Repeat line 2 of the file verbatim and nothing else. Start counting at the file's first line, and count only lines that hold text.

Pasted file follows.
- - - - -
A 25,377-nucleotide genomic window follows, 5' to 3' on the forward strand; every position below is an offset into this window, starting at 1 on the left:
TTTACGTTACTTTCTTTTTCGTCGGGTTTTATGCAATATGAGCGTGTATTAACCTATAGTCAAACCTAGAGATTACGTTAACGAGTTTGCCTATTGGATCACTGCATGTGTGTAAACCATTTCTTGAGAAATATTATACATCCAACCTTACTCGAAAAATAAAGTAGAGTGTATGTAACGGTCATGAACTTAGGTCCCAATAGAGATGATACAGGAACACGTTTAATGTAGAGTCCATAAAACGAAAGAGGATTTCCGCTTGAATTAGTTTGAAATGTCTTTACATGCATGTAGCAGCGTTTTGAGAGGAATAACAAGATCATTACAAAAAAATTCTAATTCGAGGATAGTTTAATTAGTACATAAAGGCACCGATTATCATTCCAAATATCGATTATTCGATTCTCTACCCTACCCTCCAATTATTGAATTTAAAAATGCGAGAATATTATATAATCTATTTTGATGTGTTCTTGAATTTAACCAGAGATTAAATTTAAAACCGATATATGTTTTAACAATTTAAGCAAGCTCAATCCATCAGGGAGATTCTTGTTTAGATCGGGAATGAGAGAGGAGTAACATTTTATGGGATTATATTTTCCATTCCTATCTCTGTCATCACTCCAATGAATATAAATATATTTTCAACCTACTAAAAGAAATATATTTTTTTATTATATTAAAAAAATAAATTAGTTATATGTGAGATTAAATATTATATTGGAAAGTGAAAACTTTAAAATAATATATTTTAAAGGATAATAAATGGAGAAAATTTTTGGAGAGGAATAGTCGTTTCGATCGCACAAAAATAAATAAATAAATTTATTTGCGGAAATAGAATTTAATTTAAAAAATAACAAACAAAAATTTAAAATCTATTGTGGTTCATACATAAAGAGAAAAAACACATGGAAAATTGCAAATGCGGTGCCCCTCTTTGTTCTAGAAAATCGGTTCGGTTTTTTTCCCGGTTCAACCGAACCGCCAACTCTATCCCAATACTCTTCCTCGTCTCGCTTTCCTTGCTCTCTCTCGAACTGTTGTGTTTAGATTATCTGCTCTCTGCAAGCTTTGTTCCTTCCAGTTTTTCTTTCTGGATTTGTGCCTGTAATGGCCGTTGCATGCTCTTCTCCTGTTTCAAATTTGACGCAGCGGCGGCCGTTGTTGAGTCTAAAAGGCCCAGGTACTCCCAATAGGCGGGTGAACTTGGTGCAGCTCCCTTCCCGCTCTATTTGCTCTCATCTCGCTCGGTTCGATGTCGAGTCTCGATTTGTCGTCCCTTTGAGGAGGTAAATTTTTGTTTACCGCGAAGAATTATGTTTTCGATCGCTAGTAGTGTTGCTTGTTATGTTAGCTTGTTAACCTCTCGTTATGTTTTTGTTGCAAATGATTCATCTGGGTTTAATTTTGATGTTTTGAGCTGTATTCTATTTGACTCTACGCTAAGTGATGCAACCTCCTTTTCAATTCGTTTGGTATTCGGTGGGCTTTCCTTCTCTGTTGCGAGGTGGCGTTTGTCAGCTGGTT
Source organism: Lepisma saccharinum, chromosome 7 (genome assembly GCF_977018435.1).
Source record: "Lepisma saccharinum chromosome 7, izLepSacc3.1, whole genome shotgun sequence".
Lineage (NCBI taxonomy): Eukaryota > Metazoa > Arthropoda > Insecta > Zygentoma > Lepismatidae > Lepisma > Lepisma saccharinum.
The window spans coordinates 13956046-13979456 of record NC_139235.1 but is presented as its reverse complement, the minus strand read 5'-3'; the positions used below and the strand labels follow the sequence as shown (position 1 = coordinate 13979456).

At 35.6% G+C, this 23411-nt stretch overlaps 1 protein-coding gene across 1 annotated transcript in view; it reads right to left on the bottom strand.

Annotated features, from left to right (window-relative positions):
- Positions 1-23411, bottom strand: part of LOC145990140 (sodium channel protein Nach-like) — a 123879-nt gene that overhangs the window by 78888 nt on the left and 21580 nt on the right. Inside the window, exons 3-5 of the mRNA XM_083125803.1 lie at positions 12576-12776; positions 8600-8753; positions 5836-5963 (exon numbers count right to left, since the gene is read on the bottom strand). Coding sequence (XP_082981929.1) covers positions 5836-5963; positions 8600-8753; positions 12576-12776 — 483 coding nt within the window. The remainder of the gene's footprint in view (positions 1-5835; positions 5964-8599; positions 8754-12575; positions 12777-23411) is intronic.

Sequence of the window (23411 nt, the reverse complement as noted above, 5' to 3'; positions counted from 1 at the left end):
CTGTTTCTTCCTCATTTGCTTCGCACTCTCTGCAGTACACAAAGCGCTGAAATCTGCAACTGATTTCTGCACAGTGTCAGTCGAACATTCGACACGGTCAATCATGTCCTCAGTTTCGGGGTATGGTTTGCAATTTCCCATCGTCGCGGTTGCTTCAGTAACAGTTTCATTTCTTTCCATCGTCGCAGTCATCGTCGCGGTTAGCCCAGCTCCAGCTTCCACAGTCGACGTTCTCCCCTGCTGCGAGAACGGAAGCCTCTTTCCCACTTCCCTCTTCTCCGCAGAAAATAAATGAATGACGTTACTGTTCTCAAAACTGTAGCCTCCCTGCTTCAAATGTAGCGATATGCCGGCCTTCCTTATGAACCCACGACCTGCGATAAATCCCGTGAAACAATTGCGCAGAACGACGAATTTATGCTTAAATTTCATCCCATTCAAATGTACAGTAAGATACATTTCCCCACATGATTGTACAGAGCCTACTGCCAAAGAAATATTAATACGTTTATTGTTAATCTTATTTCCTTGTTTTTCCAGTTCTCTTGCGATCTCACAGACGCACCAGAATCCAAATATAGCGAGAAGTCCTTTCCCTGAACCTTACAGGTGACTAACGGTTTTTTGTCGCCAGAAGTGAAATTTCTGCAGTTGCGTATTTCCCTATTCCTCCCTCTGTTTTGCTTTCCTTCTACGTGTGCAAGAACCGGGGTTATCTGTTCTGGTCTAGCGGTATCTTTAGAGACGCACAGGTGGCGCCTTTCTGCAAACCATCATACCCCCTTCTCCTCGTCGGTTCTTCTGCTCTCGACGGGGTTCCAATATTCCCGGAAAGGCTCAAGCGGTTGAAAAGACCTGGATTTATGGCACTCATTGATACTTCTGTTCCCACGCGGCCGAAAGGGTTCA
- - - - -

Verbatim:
TTTACGTTACTTTCTTTTTCGTCGGGTTTTATGCAATATGAGCGTGTATTAACCTATAGTCAAACCTAGAGATTACGTTAACGAGTTTGCCTATTGGATCACTGCATGTGTGTAAACCATTTCTTGAGAAATATTATACATCCAACCTTACTCGAAAAATAAAGTAGAGTGTATGTAACGGTCATGAACTTAGGTCCCAATAGAGATGATACAGGAACACGTTTAATGTAGAGTCCATAAAACGAAAGAGGATTTCCGCTTGAATTAGTTTGAAATGTCTTTACATGCATGTAGCAGCGTTTTGAGAGGAATAACAAGATCATTACAAAAAAATTCTAATTCGAGGATAGTTTAATTAGTACATAAAGGCACCGATTATCATTCCAAATATCGATTATTCGATTCTCTACCCTACCCTCCAATTATTGAATTTAAAAATGCGAGAATATTATATAATCTATTTTGATGTGTTCTTGAATTTAACCAGAGATTAAATTTAAAACCGATATATGTTTTAACAATTTAAGCAAGCTCAATCCATCAGGGAGATTCTTGTTTAGATCGGGAATGAGAGAGGAGTAACATTTTATGGGATTATATTTTCCATTCCTATCTCTGTCATCACTCCAATGAATATAAATATATTTTCAACCTACTAAAAGAAATATATTTTTTTATTATATTAAAAAAATAAATTAGTTATATGTGAGATTAAATATTATATTGGAAAGTGAAAACTTTAAAATAATATATTTTAAAGGATAATAAATGGAGAAAATTTTTGGAGAGGAATAGTCGTTTCGATCGCACAAAAATAAATAAATAAATTTATTTGCGGAAATAGAATTTAATTTAAAAAATAACAAACAAAAATTTAAAATCTATTGTGGTTCATACATAAAGAGAAAAAACACATGGAAAATTGCAAATGCGGTGCCCCTCTTTGTTCTAGAAAATCGGTTCGGTTTTTTTCCCGGTTCAACCGAACCGCCAACTCTATCCCAATACTCTTCCTCGTCTCGCTTTCCTTGCTCTCTCTCGAACTGTTGTGTTTAGATTATCTGCTCTCTGCAAGCTTTGTTCCTTCCAGTTTTTCTTTCTGGATTTGTGCCTGTAATGGCCGTTGCATGCTCTTCTCCTGTTTCAAATTTGACGCAGCGGCGGCCGTTGTTGAGTCTAAAAGGCCCAGGTACTCCCAATAGGCGGGTGAACTTGGTGCAGCTCCCTTCCCGCTCTATTTGCTCTCATCTCGCTCGGTTCGATGTCGAGTCTCGATTTGTCGTCCCTTTGAGGAGGTAAATTTTTGTTTACCGCGAAGAATTATGTTTTCGATCGCTAGTAGTGTTGCTTGTTATGTTAGCTTGTTAACCTCTCGTTATGTTTTTGTTGCAAATGATTCATCTGGGTTTAATTTTGATGTTTTGAGCTGTATTCTATTTGACTCTACGCTAAGTGATGCAACCTCCTTTTCAATTCGTTTGGTATTCGGTGGGCTTTCCTTCTCTGTTGCGAGGTGGCGTTTGTCAGCTGGTT